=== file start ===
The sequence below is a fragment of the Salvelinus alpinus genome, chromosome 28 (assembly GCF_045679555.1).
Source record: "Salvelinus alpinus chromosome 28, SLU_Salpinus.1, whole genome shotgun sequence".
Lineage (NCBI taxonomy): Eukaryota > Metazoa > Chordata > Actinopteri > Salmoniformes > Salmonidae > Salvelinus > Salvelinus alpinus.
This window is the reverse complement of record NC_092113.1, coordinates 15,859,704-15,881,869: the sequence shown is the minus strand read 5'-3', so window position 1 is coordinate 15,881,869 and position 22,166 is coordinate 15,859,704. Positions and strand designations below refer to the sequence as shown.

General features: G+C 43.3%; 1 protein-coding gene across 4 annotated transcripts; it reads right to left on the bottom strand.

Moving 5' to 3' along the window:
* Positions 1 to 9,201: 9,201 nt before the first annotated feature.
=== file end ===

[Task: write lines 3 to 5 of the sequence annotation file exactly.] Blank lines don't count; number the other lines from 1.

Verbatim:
Lineage (NCBI taxonomy): Eukaryota > Metazoa > Chordata > Actinopteri > Salmoniformes > Salmonidae > Salvelinus > Salvelinus alpinus.
This window is the reverse complement of record NC_092113.1, coordinates 15,859,704-15,881,869: the sequence shown is the minus strand read 5'-3', so window position 1 is coordinate 15,881,869 and position 22,166 is coordinate 15,859,704. Positions and strand designations below refer to the sequence as shown.

General features: G+C 43.3%; 1 protein-coding gene across 4 annotated transcripts; it reads right to left on the bottom strand.